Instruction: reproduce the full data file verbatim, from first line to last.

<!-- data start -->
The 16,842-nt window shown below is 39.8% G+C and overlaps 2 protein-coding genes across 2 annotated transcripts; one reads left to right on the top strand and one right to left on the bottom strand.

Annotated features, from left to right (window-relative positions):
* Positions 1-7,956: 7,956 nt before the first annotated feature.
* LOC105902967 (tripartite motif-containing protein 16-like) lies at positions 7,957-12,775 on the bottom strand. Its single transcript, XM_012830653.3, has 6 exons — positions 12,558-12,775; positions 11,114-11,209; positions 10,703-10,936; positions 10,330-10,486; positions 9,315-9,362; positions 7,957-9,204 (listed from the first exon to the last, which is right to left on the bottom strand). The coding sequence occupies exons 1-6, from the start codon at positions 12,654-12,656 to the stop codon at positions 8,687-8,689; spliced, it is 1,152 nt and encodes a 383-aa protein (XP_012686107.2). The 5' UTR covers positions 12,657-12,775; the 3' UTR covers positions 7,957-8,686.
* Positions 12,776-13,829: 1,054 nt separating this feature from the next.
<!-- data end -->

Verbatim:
The 16,842-nt window shown below is 39.8% G+C and overlaps 2 protein-coding genes across 2 annotated transcripts; one reads left to right on the top strand and one right to left on the bottom strand.

Annotated features, from left to right (window-relative positions):
* Positions 1-7,956: 7,956 nt before the first annotated feature.
* LOC105902967 (tripartite motif-containing protein 16-like) lies at positions 7,957-12,775 on the bottom strand. Its single transcript, XM_012830653.3, has 6 exons — positions 12,558-12,775; positions 11,114-11,209; positions 10,703-10,936; positions 10,330-10,486; positions 9,315-9,362; positions 7,957-9,204 (listed from the first exon to the last, which is right to left on the bottom strand). The coding sequence occupies exons 1-6, from the start codon at positions 12,654-12,656 to the stop codon at positions 8,687-8,689; spliced, it is 1,152 nt and encodes a 383-aa protein (XP_012686107.2). The 5' UTR covers positions 12,657-12,775; the 3' UTR covers positions 7,957-8,686.
* Positions 12,776-13,829: 1,054 nt separating this feature from the next.